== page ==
What is the scent of melancholy? This bizarre child of some post-war Europe is staring at you with its beautiful slanted eyes and smiles wistfully. Noone is certain how it was baptized with that delicate and mellifluous name anymore. A name that steps in two different worlds. The one of mystery and the one of the morning light. A name that involves a British officer, a Japanese Fleet Admiral, a heart split in twain, a French writer and member of Académie française, an Austrian diplomat, the daughter of a Tokyo antique seller tycoon, and a small part of the world called Hellas... The journey begins...
In 1909, Claude Farrère wrote a novel under the title "La Bataille". It was about the forbidden love between the wife of Heihachiro Togo or Marquess Yorisaka and the naval liaison Commander Herbert Fergan. When both of them headed for the Battle of Tsushima she promised that she would spent the rest of her life with whoever would come back alive. Noone did... Love and duty were drown in the Korea Strait, leaving her a lonesome widow. Her name was Mitsouko...
On May 16th in 1892, Heinrich von Coudenhove-Kalergi, descendant of a Byzantine family, married the tiny daughter of Aoyama family despite both families' opposition to that act. A few years later they moved to Europe. She never saw her country again... The had seven children. One of them, Richard Nikolaus Graf von Coudenhove-Kalergi, was one of the pioneers in the idea of a United Europe. This remarkable woman managed to learn French, German, Geography, History, Law and Economics in order to stand her ground in her new country. Her name was Mitsuko...
According to the fascinating stories which are many times woven about the christening of a fragrange, one of these two women gave her name to the myth. A name which, in its language of origin, means "Child of Light" and not "Mystery" as Jacques Guerlain would like us to believe. As for the "o" that turned it into "Mitsouko", it is simply the French pronunciation of the Japanese phoneme. But alas, although the name points to something cheerful, the perfume itself is one of the most melancholic scents I have ever sensed... Aloof, like the locked heart of a maiden who waits her dearest to return from a lengthy, perilous trip to some far-flung corner of the Earth... Want-clad, like the sad remains of a forlorn love, lost in the paths of time... A scent of unfulfilled promises and enslaved desires... There is an old Cretan folk song that says:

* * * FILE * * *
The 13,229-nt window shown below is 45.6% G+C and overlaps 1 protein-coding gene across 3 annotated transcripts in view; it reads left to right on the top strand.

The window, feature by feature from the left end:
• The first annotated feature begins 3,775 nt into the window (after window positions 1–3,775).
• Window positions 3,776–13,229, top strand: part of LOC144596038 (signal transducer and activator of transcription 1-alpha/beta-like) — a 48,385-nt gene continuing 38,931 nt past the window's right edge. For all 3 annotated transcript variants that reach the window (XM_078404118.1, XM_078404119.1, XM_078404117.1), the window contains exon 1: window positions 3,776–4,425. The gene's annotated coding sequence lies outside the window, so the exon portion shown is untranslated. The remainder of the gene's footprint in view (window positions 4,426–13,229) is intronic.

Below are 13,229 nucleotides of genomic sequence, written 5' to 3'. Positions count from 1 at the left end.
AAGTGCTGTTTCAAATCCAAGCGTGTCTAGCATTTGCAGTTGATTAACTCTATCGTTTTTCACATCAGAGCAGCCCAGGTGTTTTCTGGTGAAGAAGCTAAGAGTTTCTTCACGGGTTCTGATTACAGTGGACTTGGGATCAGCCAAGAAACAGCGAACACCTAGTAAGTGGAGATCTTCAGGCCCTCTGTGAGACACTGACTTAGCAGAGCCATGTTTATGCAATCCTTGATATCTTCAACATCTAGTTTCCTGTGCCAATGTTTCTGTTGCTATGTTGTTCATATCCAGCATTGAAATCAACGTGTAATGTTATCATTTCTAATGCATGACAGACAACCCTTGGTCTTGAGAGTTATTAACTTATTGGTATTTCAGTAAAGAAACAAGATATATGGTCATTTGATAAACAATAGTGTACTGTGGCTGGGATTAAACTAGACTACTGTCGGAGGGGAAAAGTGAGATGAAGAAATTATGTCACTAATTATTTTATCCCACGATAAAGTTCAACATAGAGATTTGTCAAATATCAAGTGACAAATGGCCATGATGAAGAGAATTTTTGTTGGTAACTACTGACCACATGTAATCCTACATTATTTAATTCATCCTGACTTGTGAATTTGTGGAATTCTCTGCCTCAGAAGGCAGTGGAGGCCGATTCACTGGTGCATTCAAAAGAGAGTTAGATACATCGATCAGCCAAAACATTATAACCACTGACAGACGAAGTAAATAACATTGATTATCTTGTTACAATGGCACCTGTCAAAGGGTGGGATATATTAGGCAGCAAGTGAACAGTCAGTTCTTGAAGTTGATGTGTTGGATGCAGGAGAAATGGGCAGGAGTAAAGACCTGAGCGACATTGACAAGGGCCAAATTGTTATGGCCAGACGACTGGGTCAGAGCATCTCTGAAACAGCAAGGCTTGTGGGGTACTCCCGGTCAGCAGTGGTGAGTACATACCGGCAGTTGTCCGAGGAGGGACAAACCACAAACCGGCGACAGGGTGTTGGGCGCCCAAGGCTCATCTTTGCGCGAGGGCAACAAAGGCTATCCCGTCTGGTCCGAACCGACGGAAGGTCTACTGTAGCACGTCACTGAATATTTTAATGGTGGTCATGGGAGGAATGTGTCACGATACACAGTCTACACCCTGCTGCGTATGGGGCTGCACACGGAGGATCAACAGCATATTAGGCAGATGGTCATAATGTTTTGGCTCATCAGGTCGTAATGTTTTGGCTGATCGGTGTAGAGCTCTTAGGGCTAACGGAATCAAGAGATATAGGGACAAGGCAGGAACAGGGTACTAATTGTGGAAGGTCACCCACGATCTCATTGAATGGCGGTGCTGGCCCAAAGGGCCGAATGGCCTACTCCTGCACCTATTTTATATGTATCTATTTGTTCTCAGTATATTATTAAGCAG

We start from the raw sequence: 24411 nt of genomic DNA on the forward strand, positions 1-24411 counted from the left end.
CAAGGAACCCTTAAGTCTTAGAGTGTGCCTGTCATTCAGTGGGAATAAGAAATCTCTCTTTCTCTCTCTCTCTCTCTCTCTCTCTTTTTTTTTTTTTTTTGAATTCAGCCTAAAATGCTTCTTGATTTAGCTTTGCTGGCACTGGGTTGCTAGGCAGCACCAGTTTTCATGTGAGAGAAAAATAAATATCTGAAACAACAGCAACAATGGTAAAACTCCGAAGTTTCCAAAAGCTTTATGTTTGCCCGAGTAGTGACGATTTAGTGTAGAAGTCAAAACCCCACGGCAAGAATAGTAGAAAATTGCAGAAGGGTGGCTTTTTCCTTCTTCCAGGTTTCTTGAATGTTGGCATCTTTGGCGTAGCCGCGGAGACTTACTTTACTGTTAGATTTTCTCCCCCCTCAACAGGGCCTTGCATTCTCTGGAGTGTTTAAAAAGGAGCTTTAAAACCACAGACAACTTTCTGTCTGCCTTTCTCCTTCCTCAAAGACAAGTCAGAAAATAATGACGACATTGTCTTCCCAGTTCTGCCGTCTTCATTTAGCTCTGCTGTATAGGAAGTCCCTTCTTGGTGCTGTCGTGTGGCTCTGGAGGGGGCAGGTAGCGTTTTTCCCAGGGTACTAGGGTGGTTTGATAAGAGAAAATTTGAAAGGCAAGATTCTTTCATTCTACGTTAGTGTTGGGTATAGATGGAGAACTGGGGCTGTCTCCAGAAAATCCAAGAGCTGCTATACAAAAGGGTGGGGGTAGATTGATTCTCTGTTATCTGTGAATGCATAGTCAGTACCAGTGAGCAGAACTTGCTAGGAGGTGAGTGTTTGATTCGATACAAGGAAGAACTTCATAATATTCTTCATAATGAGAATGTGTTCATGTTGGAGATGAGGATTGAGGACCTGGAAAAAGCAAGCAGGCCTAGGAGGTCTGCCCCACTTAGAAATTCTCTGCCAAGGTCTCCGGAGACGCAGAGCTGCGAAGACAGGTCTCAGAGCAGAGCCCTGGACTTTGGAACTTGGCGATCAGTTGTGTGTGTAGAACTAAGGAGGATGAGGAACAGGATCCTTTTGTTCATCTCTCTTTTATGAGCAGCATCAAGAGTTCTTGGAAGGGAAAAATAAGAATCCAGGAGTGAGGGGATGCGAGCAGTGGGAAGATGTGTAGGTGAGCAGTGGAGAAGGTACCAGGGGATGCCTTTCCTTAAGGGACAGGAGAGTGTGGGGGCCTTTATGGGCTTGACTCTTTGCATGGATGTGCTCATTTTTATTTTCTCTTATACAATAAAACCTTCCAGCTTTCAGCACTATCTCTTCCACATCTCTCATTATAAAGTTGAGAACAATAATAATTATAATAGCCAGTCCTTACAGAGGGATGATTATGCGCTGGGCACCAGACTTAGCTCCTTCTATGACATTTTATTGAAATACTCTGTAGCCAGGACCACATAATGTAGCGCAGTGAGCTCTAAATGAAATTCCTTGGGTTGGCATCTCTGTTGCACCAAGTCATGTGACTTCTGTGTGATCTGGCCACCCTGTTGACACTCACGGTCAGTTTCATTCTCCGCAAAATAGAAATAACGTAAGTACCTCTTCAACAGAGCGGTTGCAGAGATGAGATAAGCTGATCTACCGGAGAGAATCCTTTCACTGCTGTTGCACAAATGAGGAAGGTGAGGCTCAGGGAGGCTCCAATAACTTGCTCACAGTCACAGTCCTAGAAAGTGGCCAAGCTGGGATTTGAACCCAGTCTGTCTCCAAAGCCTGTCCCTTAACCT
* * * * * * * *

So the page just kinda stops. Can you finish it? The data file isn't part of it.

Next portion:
Everyone asks me "Why crying?".
But who do I annoy?
I came unwanted in this world
to make your hearts my toy...

I thik that it fits perfectly... Mitsouko is not the loud expression of a grief asking to be the centre of attention. It is the wise and silent agony for a world long gone. A certain story has it that L'Heure Bleue marked the beginning of World War One and Mitsouko its end. Like the symbols of a parenthesis that the world was hoping never to endure again. Mitsouko, despite closing this catastrophic parenthesis, is not an optimistic scent. Maybe because while looking back it saw the towering woes and looking frontwards saw the next war coming...
I do not know if you have ever had a feeling like this, but Mitsouko makes me yearn of someone I never met... It brings me memories of things I never lived...
I see a woman dressed in a mofuku kimono. Every dawn she walks with light steps to the wooden balcony of her house in Shirahama. There, she stands wreathed in morning dew and gazes the vast ocean...
I see Sergei Diaghilev, founder of the renowned Ballets Russes, to remind the stage workers not to forget to douse the tabs in Mitsouko, for the scent to fill the sybaritic hall of Theatre de Champs Elysees, every time the coryphées enter the stage...
I see the luminous Art Deco main hall of the "Normandie" where the passengers are swirling blithely to the tunes of the orchestra, while the magnificent ship floats her way on the frigid Atlantic...
I see Charlie Chaplin sitting ostracized and brooding in the lounge of Manoir de Ban, over Lake Geneva, staring without seeing at the bleak sky. Ostracized from a country which, a few years ago, worshipped him. And brooding... He who made everyone laugh... Everything around him reeks with Mitsouko, his favourite scent...
I see the audience in a live club located in Aix en Provence in the late 80's, pulsing with the sounds of a strange mixture of punk, rock, synth pop and jazz which the band on stage hands out generously. The name of the band is Les Rita Mitsouko...
And finally, I see a penniless painter in a musty attic in Paris during the Années Folles. He stands mesmerized by the window, trying to descry in the crowd his model who has just left. The lingering scent of Mitsouko caresses fondly the unfinished painting. The very same painting to which he confesses his love every night. The love he feels for her but never dared to speak out loud. Mitsouko solaces him and promises that it shall be with him as a reminder of her, untill the next time they meet...
I humbly apologize and ask for your understanding if this review is way too lengthy and borderline "delirium" but how many words are enough to describe a mythos?...
23rd October, 2014